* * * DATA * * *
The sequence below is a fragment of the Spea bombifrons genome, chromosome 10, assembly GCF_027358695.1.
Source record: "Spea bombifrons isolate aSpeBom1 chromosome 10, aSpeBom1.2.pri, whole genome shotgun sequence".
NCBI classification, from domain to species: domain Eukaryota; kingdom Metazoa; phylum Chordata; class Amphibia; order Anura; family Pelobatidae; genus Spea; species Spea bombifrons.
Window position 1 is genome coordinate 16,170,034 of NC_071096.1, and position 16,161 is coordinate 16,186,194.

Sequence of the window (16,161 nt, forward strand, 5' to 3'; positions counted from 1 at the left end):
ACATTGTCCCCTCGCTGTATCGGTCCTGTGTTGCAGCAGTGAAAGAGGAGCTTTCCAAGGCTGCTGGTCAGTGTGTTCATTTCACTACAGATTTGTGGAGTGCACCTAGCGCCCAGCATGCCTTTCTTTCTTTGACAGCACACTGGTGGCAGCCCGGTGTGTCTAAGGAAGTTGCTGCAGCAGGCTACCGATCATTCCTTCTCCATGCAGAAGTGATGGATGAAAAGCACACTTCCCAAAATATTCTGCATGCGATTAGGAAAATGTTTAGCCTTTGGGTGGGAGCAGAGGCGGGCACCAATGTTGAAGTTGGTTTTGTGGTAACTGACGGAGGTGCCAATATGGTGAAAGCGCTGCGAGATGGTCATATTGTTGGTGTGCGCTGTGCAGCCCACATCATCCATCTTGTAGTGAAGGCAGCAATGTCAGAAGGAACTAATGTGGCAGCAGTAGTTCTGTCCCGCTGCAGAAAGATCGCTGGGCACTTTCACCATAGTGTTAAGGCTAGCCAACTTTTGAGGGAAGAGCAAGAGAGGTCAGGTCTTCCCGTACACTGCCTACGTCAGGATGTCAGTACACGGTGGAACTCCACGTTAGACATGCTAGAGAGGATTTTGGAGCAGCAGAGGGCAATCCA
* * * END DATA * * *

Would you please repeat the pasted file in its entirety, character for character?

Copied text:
The sequence below is a fragment of the Spea bombifrons genome, chromosome 10, assembly GCF_027358695.1.
Source record: "Spea bombifrons isolate aSpeBom1 chromosome 10, aSpeBom1.2.pri, whole genome shotgun sequence".
NCBI classification, from domain to species: domain Eukaryota; kingdom Metazoa; phylum Chordata; class Amphibia; order Anura; family Pelobatidae; genus Spea; species Spea bombifrons.
Window position 1 is genome coordinate 16,170,034 of NC_071096.1, and position 16,161 is coordinate 16,186,194.

Sequence of the window (16,161 nt, forward strand, 5' to 3'; positions counted from 1 at the left end):
ACATTGTCCCCTCGCTGTATCGGTCCTGTGTTGCAGCAGTGAAAGAGGAGCTTTCCAAGGCTGCTGGTCAGTGTGTTCATTTCACTACAGATTTGTGGAGTGCACCTAGCGCCCAGCATGCCTTTCTTTCTTTGACAGCACACTGGTGGCAGCCCGGTGTGTCTAAGGAAGTTGCTGCAGCAGGCTACCGATCATTCCTTCTCCATGCAGAAGTGATGGATGAAAAGCACACTTCCCAAAATATTCTGCATGCGATTAGGAAAATGTTTAGCCTTTGGGTGGGAGCAGAGGCGGGCACCAATGTTGAAGTTGGTTTTGTGGTAACTGACGGAGGTGCCAATATGGTGAAAGCGCTGCGAGATGGTCATATTGTTGGTGTGCGCTGTGCAGCCCACATCATCCATCTTGTAGTGAAGGCAGCAATGTCAGAAGGAACTAATGTGGCAGCAGTAGTTCTGTCCCGCTGCAGAAAGATCGCTGGGCACTTTCACCATAGTGTTAAGGCTAGCCAACTTTTGAGGGAAGAGCAAGAGAGGTCAGGTCTTCCCGTACACTGCCTACGTCAGGATGTCAGTACACGGTGGAACTCCACGTTAGACATGCTAGAGAGGATTTTGGAGCAGCAGAGGGCAATCCA